by George Allen Durkee


Photographs hold still. For another thing, the light doesn't change. Besides that, you can shoot a pile of pictures and then decide which ones you like best. You can paint a landscape indoors at your leisure. . . And yet, how often have you taken a picture of a beautiful scene only to be disappointed when holding the photo in your hands? The recorded image looks like the place, but somehow the feeling has been lost. So how can you paint from the photographs you have taken and yet capture the emotion of your subject?

To begin with, do take your own photos. While you're at it, study the actual subject and think about how you would paint it. Take time to understand why your subject feels the way it does. Don't just shoot a picture and move on, planning to get everything you need from a recorded image alone. While photos will give you important information, not everything you need to know will be captured, and some of it will be inaccurate. It is the quality of light that even the best photographs cannot record. Colors become generalized, losing the subtleties of atmosphere that make a scene feel the way it feels. When you shoot your pictures, note the overall tone of the landscape. Is the sunlight bright and the air sharp and clear, or is there a slight hazy overcast? A photo may not distinguish between the two.  Look into the shadows; they're not dark and dense the way your photo may make them appear; they are alive with light and color. See how reflected light makes them cool here and warm there; the camera may have overlooked this entire range of color. And by the way, what color is the light? What the camera can't record, you will need some way to remember.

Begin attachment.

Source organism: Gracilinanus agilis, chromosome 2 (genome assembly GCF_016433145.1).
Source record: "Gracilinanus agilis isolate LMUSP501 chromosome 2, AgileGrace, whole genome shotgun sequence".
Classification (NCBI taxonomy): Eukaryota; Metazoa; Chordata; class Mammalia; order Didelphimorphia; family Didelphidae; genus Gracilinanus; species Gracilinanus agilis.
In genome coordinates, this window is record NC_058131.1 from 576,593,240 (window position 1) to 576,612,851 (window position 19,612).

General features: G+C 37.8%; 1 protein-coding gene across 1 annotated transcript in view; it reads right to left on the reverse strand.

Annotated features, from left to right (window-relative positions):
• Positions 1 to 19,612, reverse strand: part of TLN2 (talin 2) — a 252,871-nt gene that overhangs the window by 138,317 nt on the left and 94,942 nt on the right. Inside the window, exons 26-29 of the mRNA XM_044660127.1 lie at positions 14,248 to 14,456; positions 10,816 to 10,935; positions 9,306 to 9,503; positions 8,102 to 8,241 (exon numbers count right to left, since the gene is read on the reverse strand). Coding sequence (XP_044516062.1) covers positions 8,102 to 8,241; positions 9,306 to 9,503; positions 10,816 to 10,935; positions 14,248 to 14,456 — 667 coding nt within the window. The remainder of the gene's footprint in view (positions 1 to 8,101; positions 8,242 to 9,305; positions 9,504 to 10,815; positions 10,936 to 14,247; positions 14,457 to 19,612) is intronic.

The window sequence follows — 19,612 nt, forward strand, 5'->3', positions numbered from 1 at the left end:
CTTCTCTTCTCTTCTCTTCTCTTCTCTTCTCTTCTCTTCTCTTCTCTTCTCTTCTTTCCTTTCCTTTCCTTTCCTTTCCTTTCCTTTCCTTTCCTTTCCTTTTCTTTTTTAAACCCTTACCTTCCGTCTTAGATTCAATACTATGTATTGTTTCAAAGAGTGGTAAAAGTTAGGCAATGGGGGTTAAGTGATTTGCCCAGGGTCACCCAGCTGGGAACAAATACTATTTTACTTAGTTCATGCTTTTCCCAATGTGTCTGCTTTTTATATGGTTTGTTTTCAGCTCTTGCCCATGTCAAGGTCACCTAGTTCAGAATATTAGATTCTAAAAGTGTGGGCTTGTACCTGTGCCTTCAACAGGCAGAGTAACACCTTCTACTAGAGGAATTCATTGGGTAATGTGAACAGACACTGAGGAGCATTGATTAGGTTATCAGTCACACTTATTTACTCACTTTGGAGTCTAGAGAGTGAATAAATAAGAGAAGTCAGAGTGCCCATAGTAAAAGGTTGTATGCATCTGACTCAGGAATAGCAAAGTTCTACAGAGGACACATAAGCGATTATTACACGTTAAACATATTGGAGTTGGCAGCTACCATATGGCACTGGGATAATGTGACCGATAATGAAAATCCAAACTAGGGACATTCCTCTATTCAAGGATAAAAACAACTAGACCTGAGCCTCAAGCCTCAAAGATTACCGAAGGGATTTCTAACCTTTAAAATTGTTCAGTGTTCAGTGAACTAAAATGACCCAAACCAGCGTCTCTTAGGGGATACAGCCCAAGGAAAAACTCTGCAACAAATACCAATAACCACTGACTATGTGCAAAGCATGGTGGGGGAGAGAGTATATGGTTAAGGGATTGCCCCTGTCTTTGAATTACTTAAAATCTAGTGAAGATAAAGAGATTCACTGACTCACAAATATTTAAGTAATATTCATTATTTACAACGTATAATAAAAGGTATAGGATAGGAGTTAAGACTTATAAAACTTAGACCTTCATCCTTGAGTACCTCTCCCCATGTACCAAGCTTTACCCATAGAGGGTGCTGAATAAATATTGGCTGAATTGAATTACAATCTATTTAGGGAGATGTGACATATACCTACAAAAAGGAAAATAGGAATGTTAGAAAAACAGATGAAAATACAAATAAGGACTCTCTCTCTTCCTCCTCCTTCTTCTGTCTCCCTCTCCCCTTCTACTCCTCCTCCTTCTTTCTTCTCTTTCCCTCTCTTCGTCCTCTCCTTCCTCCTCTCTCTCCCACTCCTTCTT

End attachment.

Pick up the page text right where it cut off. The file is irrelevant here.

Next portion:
It may help to make a pencil sketch or two and write color notes on them. This may seem like extra bother, but if you plan to invest time to paint a painting, at least get to know as much as you can about your subject before you begin. By studying the overall tone of real life subjects when you photograph them, noting value relationships and the hue and intensity of colors, and then comparing what you have learned with how your photographs look, you will see how photos differ from real life subjects. Rather than slavishly copying them, you will partner with your camera, coming a lot closer to capturing not only the physical appearance, but the subtle nuances that are the soul of your subjects.

My bias is that painting from life rather than photographs gives you a better chance to capture the immediacy of a bright, sunny day, a subdued, overcast day, morning, evening, fog or other moods of nature. But it's not the only way.

George Allen Durkee

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